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Peter Doig, Paintings, Michael Werner Gallery, review: a magnificent testament to an enchantingly quirky artist

In Peter Doig’s painting Lion (Fire Down Below), a lion has gone downtown. It’s standing on a kerb in front of a lemon-yellow wall, by a lime-green door that’s rendered with childlike simplicity. The lion’s head is a febrile mass of sinuous pink and white strokes. But there are no shadows anywhere, and the “road” is a colour field, a black zone that slides towards the coast. Look, says the picture, at how the scene is bright with life! Look, it simultaneously says: they’re only surfaces made of paint.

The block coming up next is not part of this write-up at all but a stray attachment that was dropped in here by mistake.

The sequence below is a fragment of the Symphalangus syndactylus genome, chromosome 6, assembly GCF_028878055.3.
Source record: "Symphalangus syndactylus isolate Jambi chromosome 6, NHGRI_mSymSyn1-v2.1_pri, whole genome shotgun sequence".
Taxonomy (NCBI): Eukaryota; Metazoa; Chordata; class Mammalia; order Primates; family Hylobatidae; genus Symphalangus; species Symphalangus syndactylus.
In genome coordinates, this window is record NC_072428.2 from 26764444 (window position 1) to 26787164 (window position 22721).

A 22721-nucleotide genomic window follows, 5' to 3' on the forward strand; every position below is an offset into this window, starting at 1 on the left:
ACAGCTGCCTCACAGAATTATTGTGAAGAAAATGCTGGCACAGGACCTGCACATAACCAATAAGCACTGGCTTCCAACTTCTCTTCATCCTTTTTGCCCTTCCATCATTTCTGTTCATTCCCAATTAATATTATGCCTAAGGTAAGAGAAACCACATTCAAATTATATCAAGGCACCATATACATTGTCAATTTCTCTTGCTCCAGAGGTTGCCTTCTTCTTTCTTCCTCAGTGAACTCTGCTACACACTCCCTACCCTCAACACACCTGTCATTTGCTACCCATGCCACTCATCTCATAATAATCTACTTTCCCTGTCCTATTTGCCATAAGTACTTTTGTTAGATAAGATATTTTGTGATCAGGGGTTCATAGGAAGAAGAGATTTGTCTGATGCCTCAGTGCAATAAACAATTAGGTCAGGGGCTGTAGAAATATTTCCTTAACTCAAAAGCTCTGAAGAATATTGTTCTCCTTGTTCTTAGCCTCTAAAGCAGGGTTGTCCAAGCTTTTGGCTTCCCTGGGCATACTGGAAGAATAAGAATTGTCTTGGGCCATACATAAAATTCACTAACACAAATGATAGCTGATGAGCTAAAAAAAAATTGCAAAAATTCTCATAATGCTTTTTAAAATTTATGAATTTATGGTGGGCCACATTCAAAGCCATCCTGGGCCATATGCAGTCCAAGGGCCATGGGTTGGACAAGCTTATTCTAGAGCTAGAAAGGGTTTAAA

Lion is among 14 works in Paintings, Doig’s show of new work (all dated 2019) at Michael Werner Gallery in Mayfair. The exhibition is, in a word, magnificent: it testifies to how enchanting Doig’s work can be. His public profile isn’t large, though he once held the auction record for a living European artist: White Canoe was sold in 2007 for $11.3 million. He often suffers the label of “painter’s painter”, because his canvases aren’t amenable to paraphrase; they don’t exactly have “things to say”. The closest Doig came to public acclaim was a nomination for the Turner Prize, back in 1994...

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